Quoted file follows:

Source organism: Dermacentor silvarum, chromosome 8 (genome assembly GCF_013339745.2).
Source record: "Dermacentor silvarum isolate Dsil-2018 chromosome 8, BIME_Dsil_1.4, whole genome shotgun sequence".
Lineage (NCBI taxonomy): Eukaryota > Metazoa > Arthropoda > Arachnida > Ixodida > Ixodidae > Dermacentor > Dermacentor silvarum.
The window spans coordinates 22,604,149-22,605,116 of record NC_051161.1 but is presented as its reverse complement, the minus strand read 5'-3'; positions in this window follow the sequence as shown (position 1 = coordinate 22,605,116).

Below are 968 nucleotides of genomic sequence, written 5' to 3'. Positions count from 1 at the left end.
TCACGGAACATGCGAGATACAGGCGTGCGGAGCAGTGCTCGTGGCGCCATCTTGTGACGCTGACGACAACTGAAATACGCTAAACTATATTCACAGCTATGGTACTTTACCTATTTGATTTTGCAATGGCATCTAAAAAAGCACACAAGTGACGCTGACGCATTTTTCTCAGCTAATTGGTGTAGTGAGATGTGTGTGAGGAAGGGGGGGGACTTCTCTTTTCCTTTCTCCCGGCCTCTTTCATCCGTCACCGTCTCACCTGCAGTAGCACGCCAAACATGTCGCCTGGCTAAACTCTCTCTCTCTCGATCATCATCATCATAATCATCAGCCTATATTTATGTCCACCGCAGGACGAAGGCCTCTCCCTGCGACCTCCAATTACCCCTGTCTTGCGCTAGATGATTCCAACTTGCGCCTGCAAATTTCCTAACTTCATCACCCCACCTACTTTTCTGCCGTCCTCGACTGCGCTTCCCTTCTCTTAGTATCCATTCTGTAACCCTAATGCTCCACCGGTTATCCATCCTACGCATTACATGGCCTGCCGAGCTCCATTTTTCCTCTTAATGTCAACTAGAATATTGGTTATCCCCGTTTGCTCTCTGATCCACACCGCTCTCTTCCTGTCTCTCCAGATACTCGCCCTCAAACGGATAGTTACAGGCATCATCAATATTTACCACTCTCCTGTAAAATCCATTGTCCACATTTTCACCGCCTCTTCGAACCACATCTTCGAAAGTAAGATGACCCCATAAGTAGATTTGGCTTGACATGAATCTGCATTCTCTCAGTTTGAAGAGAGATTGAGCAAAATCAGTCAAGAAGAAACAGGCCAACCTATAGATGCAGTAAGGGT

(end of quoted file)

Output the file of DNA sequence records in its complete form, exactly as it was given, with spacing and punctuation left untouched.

Source organism: Dermacentor silvarum, chromosome 8 (genome assembly GCF_013339745.2).
Source record: "Dermacentor silvarum isolate Dsil-2018 chromosome 8, BIME_Dsil_1.4, whole genome shotgun sequence".
Lineage (NCBI taxonomy): Eukaryota > Metazoa > Arthropoda > Arachnida > Ixodida > Ixodidae > Dermacentor > Dermacentor silvarum.
The window spans coordinates 22,604,149-22,605,116 of record NC_051161.1 but is presented as its reverse complement, the minus strand read 5'-3'; positions in this window follow the sequence as shown (position 1 = coordinate 22,605,116).

Below are 968 nucleotides of genomic sequence, written 5' to 3'. Positions count from 1 at the left end.
TCACGGAACATGCGAGATACAGGCGTGCGGAGCAGTGCTCGTGGCGCCATCTTGTGACGCTGACGACAACTGAAATACGCTAAACTATATTCACAGCTATGGTACTTTACCTATTTGATTTTGCAATGGCATCTAAAAAAGCACACAAGTGACGCTGACGCATTTTTCTCAGCTAATTGGTGTAGTGAGATGTGTGTGAGGAAGGGGGGGGACTTCTCTTTTCCTTTCTCCCGGCCTCTTTCATCCGTCACCGTCTCACCTGCAGTAGCACGCCAAACATGTCGCCTGGCTAAACTCTCTCTCTCTCGATCATCATCATCATAATCATCAGCCTATATTTATGTCCACCGCAGGACGAAGGCCTCTCCCTGCGACCTCCAATTACCCCTGTCTTGCGCTAGATGATTCCAACTTGCGCCTGCAAATTTCCTAACTTCATCACCCCACCTACTTTTCTGCCGTCCTCGACTGCGCTTCCCTTCTCTTAGTATCCATTCTGTAACCCTAATGCTCCACCGGTTATCCATCCTACGCATTACATGGCCTGCCGAGCTCCATTTTTCCTCTTAATGTCAACTAGAATATTGGTTATCCCCGTTTGCTCTCTGATCCACACCGCTCTCTTCCTGTCTCTCCAGATACTCGCCCTCAAACGGATAGTTACAGGCATCATCAATATTTACCACTCTCCTGTAAAATCCATTGTCCACATTTTCACCGCCTCTTCGAACCACATCTTCGAAAGTAAGATGACCCCATAAGTAGATTTGGCTTGACATGAATCTGCATTCTCTCAGTTTGAAGAGAGATTGAGCAAAATCAGTCAAGAAGAAACAGGCCAACCTATAGATGCAGTAAGGGT